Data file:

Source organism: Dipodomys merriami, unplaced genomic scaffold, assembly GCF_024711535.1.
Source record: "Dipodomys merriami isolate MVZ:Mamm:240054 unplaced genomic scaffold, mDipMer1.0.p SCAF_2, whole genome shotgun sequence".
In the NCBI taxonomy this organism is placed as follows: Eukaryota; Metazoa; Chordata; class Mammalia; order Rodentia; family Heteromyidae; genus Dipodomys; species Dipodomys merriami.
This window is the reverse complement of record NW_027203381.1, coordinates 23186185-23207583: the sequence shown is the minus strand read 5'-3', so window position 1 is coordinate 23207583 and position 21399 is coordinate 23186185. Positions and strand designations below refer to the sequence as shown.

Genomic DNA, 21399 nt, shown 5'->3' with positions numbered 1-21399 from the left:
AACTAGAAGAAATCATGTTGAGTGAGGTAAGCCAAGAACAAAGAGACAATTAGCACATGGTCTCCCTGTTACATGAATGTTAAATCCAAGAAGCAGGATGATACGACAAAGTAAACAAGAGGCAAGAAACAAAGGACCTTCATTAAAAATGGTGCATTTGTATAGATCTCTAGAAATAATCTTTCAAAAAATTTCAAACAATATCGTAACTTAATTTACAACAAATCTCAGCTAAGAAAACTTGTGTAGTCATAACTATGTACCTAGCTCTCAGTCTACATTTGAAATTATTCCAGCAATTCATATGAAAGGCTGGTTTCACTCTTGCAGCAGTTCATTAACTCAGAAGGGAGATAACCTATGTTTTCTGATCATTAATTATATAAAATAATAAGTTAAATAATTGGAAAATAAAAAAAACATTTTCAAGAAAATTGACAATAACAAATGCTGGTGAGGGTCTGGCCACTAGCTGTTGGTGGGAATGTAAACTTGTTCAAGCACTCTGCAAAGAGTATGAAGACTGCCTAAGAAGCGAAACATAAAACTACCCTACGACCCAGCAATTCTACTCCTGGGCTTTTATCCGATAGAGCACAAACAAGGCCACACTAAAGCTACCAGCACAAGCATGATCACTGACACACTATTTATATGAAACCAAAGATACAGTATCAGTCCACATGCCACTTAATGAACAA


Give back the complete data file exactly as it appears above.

Source organism: Dipodomys merriami, unplaced genomic scaffold, assembly GCF_024711535.1.
Source record: "Dipodomys merriami isolate MVZ:Mamm:240054 unplaced genomic scaffold, mDipMer1.0.p SCAF_2, whole genome shotgun sequence".
In the NCBI taxonomy this organism is placed as follows: Eukaryota; Metazoa; Chordata; class Mammalia; order Rodentia; family Heteromyidae; genus Dipodomys; species Dipodomys merriami.
This window is the reverse complement of record NW_027203381.1, coordinates 23186185-23207583: the sequence shown is the minus strand read 5'-3', so window position 1 is coordinate 23207583 and position 21399 is coordinate 23186185. Positions and strand designations below refer to the sequence as shown.

Genomic DNA, 21399 nt, shown 5'->3' with positions numbered 1-21399 from the left:
AACTAGAAGAAATCATGTTGAGTGAGGTAAGCCAAGAACAAAGAGACAATTAGCACATGGTCTCCCTGTTACATGAATGTTAAATCCAAGAAGCAGGATGATACGACAAAGTAAACAAGAGGCAAGAAACAAAGGACCTTCATTAAAAATGGTGCATTTGTATAGATCTCTAGAAATAATCTTTCAAAAAATTTCAAACAATATCGTAACTTAATTTACAACAAATCTCAGCTAAGAAAACTTGTGTAGTCATAACTATGTACCTAGCTCTCAGTCTACATTTGAAATTATTCCAGCAATTCATATGAAAGGCTGGTTTCACTCTTGCAGCAGTTCATTAACTCAGAAGGGAGATAACCTATGTTTTCTGATCATTAATTATATAAAATAATAAGTTAAATAATTGGAAAATAAAAAAAACATTTTCAAGAAAATTGACAATAACAAATGCTGGTGAGGGTCTGGCCACTAGCTGTTGGTGGGAATGTAAACTTGTTCAAGCACTCTGCAAAGAGTATGAAGACTGCCTAAGAAGCGAAACATAAAACTACCCTACGACCCAGCAATTCTACTCCTGGGCTTTTATCCGATAGAGCACAAACAAGGCCACACTAAAGCTACCAGCACAAGCATGATCACTGACACACTATTTATATGAAACCAAAGATACAGTATCAGTCCACATGCCACTTAATGAACAA